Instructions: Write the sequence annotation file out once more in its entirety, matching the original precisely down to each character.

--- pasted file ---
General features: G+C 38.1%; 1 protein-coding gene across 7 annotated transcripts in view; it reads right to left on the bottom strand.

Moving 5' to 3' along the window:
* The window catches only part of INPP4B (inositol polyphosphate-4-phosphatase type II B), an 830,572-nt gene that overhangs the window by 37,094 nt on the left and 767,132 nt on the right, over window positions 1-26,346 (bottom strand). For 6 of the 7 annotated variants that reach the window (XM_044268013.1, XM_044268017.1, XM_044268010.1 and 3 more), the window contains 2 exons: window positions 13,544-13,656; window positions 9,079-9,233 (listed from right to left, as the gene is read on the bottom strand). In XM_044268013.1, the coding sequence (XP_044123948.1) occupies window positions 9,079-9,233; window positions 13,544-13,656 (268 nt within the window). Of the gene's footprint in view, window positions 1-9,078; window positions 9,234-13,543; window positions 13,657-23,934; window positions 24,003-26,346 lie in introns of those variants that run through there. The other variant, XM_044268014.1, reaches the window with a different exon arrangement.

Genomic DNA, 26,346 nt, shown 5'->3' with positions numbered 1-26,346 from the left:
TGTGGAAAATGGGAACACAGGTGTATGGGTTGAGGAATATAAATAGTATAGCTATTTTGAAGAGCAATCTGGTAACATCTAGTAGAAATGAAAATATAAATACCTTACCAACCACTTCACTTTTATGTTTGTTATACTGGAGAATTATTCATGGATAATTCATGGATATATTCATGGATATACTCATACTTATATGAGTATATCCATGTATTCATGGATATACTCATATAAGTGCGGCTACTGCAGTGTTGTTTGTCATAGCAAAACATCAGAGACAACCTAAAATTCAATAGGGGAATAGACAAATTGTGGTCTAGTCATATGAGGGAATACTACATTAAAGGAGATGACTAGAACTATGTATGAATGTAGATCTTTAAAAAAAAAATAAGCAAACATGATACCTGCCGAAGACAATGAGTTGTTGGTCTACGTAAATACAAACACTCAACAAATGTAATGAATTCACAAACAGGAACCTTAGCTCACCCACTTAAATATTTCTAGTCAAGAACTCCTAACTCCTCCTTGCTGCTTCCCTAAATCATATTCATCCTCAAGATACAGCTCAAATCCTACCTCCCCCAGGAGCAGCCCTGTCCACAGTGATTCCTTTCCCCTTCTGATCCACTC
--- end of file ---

General features: G+C 38.1%; 1 protein-coding gene across 7 annotated transcripts in view; it reads right to left on the bottom strand.

Moving 5' to 3' along the window:
* The window catches only part of INPP4B (inositol polyphosphate-4-phosphatase type II B), an 830,572-nt gene that overhangs the window by 37,094 nt on the left and 767,132 nt on the right, over window positions 1-26,346 (bottom strand). For 6 of the 7 annotated variants that reach the window (XM_044268013.1, XM_044268017.1, XM_044268010.1 and 3 more), the window contains 2 exons: window positions 13,544-13,656; window positions 9,079-9,233 (listed from right to left, as the gene is read on the bottom strand). In XM_044268013.1, the coding sequence (XP_044123948.1) occupies window positions 9,079-9,233; window positions 13,544-13,656 (268 nt within the window). Of the gene's footprint in view, window positions 1-9,078; window positions 9,234-13,543; window positions 13,657-23,934; window positions 24,003-26,346 lie in introns of those variants that run through there. The other variant, XM_044268014.1, reaches the window with a different exon arrangement.

Genomic DNA, 26,346 nt, shown 5'->3' with positions numbered 1-26,346 from the left:
TGTGGAAAATGGGAACACAGGTGTATGGGTTGAGGAATATAAATAGTATAGCTATTTTGAAGAGCAATCTGGTAACATCTAGTAGAAATGAAAATATAAATACCTTACCAACCACTTCACTTTTATGTTTGTTATACTGGAGAATTATTCATGGATAATTCATGGATATATTCATGGATATACTCATACTTATATGAGTATATCCATGTATTCATGGATATACTCATATAAGTGCGGCTACTGCAGTGTTGTTTGTCATAGCAAAACATCAGAGACAACCTAAAATTCAATAGGGGAATAGACAAATTGTGGTCTAGTCATATGAGGGAATACTACATTAAAGGAGATGACTAGAACTATGTATGAATGTAGATCTTTAAAAAAAAAATAAGCAAACATGATACCTGCCGAAGACAATGAGTTGTTGGTCTACGTAAATACAAACACTCAACAAATGTAATGAATTCACAAACAGGAACCTTAGCTCACCCACTTAAATATTTCTAGTCAAGAACTCCTAACTCCTCCTTGCTGCTTCCCTAAATCATATTCATCCTCAAGATACAGCTCAAATCCTACCTCCCCCAGGAGCAGCCCTGTCCACAGTGATTCCTTTCCCCTTCTGATCCACTC